Recently, Warren Earl Davidson, who is the member of the United States House of Representatives from Ohio's 8th congressional district, spoke to journalist/podcaster Laura Shin -- in episode #176 of the "Unchained" podcast, which was released on June 9 -- about a wide range of topics of interest to the crypto community.
If you are not from Ohio but you feel like you may have heard about Congressman Davidson before, it is probably because of what he did back in December 2018.
You see, on 20 December 2018, U.S. congressmen Warren Davidson (OH-08) and Darren Soto (FL-09) introduced the bipartisan bill "Token Taxonomy Act of 2018" (H.R. 7356) in order to "provide light-touch regulatory certainty for businesses, entrepreneurs, and regulators in the blockchain economy."
H.R. 7356 is "the product of months long collaboration" following the bipartisan roundtable hosted on 25 September 2018 by Congressman Warren Davidson in Washington, DC on how cryptocurrencies should be regulated; as CryptoGlobe previously reported, this was attended by around 50 representatives from Wall Street, venture capital firms, and the crypto industry. It was there that Congressmen Darren Soto, Ted Budd (R-NC), and Tom Emmer (R-MN) "united in a commitment with other panel participants and stakeholders to provide the legislative certainty innovation needs to flourish in the U.S."
The joint press release by the two congressmen said that this legislation "clarifies that securities laws do not apply to companies that use blockchain once they reach their goal of becoming a functional network", and that the implementation of "this fix will stop fraud from spreading and provide the certainty innovation needs to flourish."
When asked how he got into Bitcoin, Davidson, who owned a group of manufacturing companies before he became a congressman, said:
"I took an interest in Bitcoin early on, you know, because in manufacturing we had a lot of international payments and, you know, it has all the payment system problems that people recognize... and so you would wire transfer money and early on it was really clunky because you couldn't wire direct to China, for example.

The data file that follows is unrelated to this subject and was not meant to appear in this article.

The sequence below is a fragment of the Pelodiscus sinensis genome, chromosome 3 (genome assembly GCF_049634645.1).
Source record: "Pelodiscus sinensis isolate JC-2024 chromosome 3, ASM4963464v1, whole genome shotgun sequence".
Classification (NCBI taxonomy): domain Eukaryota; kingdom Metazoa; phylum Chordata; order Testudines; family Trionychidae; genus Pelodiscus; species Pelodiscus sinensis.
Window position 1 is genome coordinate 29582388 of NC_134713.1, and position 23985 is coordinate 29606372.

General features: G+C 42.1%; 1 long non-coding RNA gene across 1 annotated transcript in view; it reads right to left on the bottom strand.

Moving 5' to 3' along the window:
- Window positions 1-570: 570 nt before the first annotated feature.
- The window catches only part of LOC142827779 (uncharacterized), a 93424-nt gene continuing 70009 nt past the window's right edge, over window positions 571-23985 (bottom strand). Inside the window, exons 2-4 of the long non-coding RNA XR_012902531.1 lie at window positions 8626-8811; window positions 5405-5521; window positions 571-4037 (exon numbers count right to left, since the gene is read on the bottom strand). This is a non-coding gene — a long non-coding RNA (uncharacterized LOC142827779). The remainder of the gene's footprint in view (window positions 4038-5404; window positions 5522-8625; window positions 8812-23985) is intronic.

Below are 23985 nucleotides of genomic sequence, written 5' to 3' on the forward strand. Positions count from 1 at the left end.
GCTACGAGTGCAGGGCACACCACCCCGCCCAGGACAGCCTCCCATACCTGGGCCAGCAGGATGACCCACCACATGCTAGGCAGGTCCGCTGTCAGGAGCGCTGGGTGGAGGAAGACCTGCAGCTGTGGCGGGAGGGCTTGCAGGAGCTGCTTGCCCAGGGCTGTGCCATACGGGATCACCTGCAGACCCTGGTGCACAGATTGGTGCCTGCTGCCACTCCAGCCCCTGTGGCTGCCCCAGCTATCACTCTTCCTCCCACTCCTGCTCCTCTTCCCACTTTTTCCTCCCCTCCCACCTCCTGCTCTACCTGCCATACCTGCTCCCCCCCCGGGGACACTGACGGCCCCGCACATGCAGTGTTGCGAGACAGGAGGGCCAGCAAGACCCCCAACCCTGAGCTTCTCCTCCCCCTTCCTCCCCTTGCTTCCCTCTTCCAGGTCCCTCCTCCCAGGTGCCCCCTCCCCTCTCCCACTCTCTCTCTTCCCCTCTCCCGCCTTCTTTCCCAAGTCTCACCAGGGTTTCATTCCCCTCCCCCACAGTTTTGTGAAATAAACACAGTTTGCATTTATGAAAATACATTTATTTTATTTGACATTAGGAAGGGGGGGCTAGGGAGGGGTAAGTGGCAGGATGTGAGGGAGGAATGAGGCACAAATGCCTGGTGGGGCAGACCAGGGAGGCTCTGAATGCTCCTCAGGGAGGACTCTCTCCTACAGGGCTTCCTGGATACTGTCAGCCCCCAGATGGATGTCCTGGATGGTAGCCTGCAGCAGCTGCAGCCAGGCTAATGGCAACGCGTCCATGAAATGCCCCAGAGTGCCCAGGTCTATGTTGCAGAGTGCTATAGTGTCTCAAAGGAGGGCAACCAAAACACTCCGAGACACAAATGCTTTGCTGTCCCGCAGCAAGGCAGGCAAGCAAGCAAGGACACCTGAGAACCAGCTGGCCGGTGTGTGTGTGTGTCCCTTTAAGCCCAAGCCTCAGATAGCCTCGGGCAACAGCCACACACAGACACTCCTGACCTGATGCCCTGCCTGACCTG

"So, you'd go through Hong Kong. It was very inefficient, and that led to an interest in things like DigiCash and other things.
"So when Bitcoin came on the scene, you say 'oh, this really is a pretty elegant solution, pretty neat idea'."
Later in the interview, when discussing COVID-19 and the monetary and fiscal stimulus measures that the U.S. has used against it, Davidson said:
"The Modern Monetary Theory people believe that if you have a central bank you can just keep printing [money]. That's not what history shows, and frankly the logic of it is that you can dilute the value of everyone's money and there is no consequence for it, and that's completely irrational.
"So, people in the crypto space, and obviously the Bitcoin fans, will see the fallacious argument for what it is, but I think if you had Bitcoin as your national currency, you would see the lack of flexibility that it would provide for a central bank in a situation like this.
"I view Bitcoin, personally, kind of like digital gold versus a true currency. I think it's a great store of value.
"I don't own any personally. I think, given the role and how vocal I have been as a legislator about the [crypto] space, that it would be inappropriate for me to do so, though not technically a violation of the rules."